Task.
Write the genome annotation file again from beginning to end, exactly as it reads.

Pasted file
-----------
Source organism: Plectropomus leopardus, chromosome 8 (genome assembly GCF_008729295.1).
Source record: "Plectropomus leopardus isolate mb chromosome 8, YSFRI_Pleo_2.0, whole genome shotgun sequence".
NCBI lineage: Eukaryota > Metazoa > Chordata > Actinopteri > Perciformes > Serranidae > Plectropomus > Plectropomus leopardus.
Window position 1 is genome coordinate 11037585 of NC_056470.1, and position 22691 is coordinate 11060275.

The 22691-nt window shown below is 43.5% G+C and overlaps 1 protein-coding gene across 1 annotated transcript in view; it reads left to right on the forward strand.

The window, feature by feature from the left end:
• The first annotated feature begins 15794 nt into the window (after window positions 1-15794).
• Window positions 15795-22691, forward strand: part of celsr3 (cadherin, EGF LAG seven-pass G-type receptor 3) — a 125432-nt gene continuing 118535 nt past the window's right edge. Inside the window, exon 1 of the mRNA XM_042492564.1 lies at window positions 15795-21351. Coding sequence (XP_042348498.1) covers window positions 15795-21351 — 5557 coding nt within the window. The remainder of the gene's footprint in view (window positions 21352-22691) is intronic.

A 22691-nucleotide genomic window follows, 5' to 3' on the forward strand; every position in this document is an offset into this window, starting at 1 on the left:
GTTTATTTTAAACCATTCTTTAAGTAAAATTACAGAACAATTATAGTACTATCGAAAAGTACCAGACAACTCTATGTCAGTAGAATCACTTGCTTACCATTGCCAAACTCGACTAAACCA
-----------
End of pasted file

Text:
Source organism: Plectropomus leopardus, chromosome 8 (genome assembly GCF_008729295.1).
Source record: "Plectropomus leopardus isolate mb chromosome 8, YSFRI_Pleo_2.0, whole genome shotgun sequence".
NCBI lineage: Eukaryota > Metazoa > Chordata > Actinopteri > Perciformes > Serranidae > Plectropomus > Plectropomus leopardus.
Window position 1 is genome coordinate 11037585 of NC_056470.1, and position 22691 is coordinate 11060275.

The 22691-nt window shown below is 43.5% G+C and overlaps 1 protein-coding gene across 1 annotated transcript in view; it reads left to right on the forward strand.

The window, feature by feature from the left end:
• The first annotated feature begins 15794 nt into the window (after window positions 1-15794).
• Window positions 15795-22691, forward strand: part of celsr3 (cadherin, EGF LAG seven-pass G-type receptor 3) — a 125432-nt gene continuing 118535 nt past the window's right edge. Inside the window, exon 1 of the mRNA XM_042492564.1 lies at window positions 15795-21351. Coding sequence (XP_042348498.1) covers window positions 15795-21351 — 5557 coding nt within the window. The remainder of the gene's footprint in view (window positions 21352-22691) is intronic.

A 22691-nucleotide genomic window follows, 5' to 3' on the forward strand; every position in this document is an offset into this window, starting at 1 on the left:
GTTTATTTTAAACCATTCTTTAAGTAAAATTACAGAACAATTATAGTACTATCGAAAAGTACCAGACAACTCTATGTCAGTAGAATCACTTGCTTACCATTGCCAAACTCGACTAAACCA